Federal legislation provides grants to help charters with start-up costs. A few states (AZ, CA, CO, GA, MN, PA) have made additional funds or loans available to help charter schools with facilities and other large start-up costs. The Arizona Stimulus Fund and the California Revolving Loan Fund are examples of what particular states have done. For information, see our State and School Information area or Resources section.
IV. Charter School Revenues
As public schools, charters are not allowed to charge tuition, and they are funded according to enrollment. In some states, such as Alaska, Colorado, Minnesota, and New Jersey, they receive less than 100% of the funds allocated to their traditional counterparts for the operation of public schools. In most states, charters do not receive capital funds for facilities. They are entitled to federal categorical funding for which their students are eligible, such as Title I and Special Education monies. In December, 1999, the U.S. Department of Education established new regulations to ensure that charter schools opening for the first time or significantly expanding their enrollment receive the federal formula funds for which they are eligible. You may view the Final Rule in html or PDF format.
A. Federal Funding
Federal funding is available for charter schools through a variety of categorical programs. These formula grants generally follow one of two routes before reaching schools: (1) funds are distributed directly by the U.S. Department of Education (ED), or (2) they are channeled through state or local education agencies that then make subgrants. If a state recognizes charter schools as independent LEAs, the state educational agency (SEA) may award funds directly to those charter schools that meet federal eligibility requirements. If the school falls within an existing LEA, such as a local school district or other sponsoring agency, the state distributes federal funds it receives through that "parent" education agency. To find out more about the legal status of charter schools in your state and how that affects the allocation of state and federal funds, contact your state charter school representative through our State and School Information area.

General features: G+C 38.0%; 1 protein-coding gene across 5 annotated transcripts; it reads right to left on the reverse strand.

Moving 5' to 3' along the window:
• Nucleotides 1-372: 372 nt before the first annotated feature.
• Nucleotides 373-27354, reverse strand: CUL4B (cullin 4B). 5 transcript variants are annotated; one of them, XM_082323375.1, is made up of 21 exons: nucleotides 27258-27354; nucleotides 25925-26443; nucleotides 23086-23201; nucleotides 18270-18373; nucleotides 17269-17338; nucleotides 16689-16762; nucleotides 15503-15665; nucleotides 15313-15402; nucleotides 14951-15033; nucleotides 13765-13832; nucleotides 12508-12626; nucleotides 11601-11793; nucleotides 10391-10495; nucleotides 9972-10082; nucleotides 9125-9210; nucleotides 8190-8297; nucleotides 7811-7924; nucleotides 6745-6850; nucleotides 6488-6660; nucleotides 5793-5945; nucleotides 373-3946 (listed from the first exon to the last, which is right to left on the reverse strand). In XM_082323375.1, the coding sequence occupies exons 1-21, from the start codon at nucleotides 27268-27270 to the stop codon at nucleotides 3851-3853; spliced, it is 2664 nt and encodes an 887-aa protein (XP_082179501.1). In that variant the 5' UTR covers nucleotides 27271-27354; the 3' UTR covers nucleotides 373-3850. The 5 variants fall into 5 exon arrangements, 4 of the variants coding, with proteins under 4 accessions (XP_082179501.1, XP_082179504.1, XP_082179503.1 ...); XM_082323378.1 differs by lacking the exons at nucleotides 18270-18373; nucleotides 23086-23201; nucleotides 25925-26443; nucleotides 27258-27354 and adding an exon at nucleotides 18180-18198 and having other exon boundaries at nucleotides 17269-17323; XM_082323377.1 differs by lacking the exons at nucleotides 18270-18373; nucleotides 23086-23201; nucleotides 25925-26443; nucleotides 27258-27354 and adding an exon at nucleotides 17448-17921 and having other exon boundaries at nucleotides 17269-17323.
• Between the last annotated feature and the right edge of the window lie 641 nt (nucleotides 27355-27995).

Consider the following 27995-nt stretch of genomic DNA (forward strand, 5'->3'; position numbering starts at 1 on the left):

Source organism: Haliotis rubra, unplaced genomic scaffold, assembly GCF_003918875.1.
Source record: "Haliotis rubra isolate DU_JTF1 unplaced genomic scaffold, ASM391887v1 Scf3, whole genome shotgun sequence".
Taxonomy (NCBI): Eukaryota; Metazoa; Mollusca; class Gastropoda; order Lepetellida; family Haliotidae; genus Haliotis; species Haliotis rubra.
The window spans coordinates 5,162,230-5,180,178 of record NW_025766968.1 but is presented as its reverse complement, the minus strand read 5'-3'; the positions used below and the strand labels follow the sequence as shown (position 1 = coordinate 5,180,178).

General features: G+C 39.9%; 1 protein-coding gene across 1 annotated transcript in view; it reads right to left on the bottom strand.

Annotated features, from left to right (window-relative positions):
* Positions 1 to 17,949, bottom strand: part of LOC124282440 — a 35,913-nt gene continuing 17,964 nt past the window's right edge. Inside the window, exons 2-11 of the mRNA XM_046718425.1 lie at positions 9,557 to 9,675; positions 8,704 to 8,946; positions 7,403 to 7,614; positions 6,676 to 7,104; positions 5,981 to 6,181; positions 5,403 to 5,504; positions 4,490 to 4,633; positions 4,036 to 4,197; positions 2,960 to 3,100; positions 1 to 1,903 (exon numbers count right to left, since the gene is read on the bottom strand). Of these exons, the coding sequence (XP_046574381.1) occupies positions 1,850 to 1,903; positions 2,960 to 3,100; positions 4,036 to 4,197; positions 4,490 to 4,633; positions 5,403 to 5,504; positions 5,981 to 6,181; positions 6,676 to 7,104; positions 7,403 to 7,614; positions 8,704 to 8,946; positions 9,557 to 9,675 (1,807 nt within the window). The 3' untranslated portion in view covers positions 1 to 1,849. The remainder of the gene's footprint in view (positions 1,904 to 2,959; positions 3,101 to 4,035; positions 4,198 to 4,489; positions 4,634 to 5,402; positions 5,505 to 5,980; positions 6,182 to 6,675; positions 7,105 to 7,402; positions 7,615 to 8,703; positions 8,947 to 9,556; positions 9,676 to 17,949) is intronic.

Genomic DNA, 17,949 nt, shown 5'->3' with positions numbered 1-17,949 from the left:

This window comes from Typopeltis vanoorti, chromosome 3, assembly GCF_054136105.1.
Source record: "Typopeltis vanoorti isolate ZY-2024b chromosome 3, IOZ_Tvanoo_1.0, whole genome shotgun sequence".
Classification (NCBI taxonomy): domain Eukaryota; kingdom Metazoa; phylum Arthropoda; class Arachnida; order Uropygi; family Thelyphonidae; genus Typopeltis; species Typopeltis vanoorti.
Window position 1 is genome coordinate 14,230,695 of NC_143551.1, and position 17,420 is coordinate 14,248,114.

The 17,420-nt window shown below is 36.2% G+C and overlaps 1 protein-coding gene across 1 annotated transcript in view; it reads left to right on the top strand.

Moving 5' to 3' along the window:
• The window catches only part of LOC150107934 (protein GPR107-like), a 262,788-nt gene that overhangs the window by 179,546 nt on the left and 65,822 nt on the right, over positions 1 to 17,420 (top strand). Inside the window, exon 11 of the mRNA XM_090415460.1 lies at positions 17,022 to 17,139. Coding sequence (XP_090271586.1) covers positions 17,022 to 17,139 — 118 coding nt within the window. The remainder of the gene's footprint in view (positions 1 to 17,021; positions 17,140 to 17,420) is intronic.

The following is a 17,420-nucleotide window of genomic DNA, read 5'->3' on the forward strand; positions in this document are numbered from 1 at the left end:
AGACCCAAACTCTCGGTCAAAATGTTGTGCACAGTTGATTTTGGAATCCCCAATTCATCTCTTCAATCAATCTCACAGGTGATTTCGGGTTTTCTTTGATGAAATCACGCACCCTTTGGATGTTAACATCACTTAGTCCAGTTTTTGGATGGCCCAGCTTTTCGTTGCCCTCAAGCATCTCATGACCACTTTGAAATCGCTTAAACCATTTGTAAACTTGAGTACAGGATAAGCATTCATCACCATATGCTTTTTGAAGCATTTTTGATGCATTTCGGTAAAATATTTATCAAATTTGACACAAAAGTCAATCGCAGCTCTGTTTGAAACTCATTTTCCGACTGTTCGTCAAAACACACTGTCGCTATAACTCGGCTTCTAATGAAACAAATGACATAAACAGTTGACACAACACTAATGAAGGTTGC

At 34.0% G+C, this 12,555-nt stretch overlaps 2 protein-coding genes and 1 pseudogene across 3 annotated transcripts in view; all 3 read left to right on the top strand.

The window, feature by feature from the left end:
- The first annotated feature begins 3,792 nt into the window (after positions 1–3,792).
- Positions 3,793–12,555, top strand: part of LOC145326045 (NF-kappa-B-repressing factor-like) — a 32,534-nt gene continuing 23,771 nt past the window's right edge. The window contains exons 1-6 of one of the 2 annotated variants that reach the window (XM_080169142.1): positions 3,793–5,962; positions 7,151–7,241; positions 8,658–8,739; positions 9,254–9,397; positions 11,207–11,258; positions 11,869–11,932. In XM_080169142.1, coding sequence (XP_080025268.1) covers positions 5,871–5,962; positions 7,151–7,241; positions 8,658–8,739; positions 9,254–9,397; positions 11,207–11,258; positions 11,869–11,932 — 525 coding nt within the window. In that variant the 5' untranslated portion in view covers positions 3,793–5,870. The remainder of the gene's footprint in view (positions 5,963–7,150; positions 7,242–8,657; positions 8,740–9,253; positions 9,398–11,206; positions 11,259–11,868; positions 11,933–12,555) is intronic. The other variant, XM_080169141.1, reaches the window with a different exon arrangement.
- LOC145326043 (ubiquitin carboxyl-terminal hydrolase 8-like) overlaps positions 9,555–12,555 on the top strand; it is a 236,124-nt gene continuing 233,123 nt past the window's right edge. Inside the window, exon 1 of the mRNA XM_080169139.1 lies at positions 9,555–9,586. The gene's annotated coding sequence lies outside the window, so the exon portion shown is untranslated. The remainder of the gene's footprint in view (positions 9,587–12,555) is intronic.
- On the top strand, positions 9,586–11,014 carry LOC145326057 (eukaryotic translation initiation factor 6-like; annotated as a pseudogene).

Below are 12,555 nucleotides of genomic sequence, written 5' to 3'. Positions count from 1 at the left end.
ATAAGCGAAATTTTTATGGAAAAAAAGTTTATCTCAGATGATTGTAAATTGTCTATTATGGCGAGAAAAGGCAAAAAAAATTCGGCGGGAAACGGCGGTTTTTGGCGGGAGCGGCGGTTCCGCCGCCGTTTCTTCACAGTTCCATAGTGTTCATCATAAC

There are also federal discretionary grants available to charter schools to support school activities such as after-school programs, parent literacy initiatives, social services, and professional development. For a complete listing of federal grant opportunities, see ED's Funding Opportunities web page. The Guide to U.S. Department of Education Programs and Resources provides a brief description and application information for each of the ED programs as well as general information on How to Apply for ED Grants.
There are many other resources available through the U. S. Department of Education. For additional information check our Resources section. Accessing Federal Programs: A Guidebook for Charter School Operators and Developers is a particularly helpful guide.
- Charter School Start-up Funds. Funds available through the Public Charter Schools Program help new charter schools pay for planning, design, and start-up costs. In most cases, state departments of education apply to be part of the program and then award subgrants to developers and operators within their state. In states that have not elected to apply to the federal program, individual charter schools may, in some cases, apply directly to ED in partnership with their chartering agency. For more information see the Public Charter Schools Program Grant Application.
- Title I Grants to Local Educational Agencies (LEAs). Authorized by Title I of the Elementary and Secondary Education Act (ESEA) as amended by the Improving America's School Act of 1994, this program provides financial assistance to LEAs and schools with high numbers or percentages of poor children to help meet the educational needs of children who are failing, or most at risk of failing, to meet challenging academic standards. A charter school that meets the eligibility requirements may receive Title I funding from the state or district, depending on how the state classifies its charter schools. To receive a "Basic Grant," a charter school as an LEA must have at least 10 "formula children" comprising more than two percent of the LEA's 5-17 year-old population. As a school within an LEA, a charter school may be eligible to participate in Title I if its percentage of children from low-income families equals or exceeds that of its district or is at least 35 percent.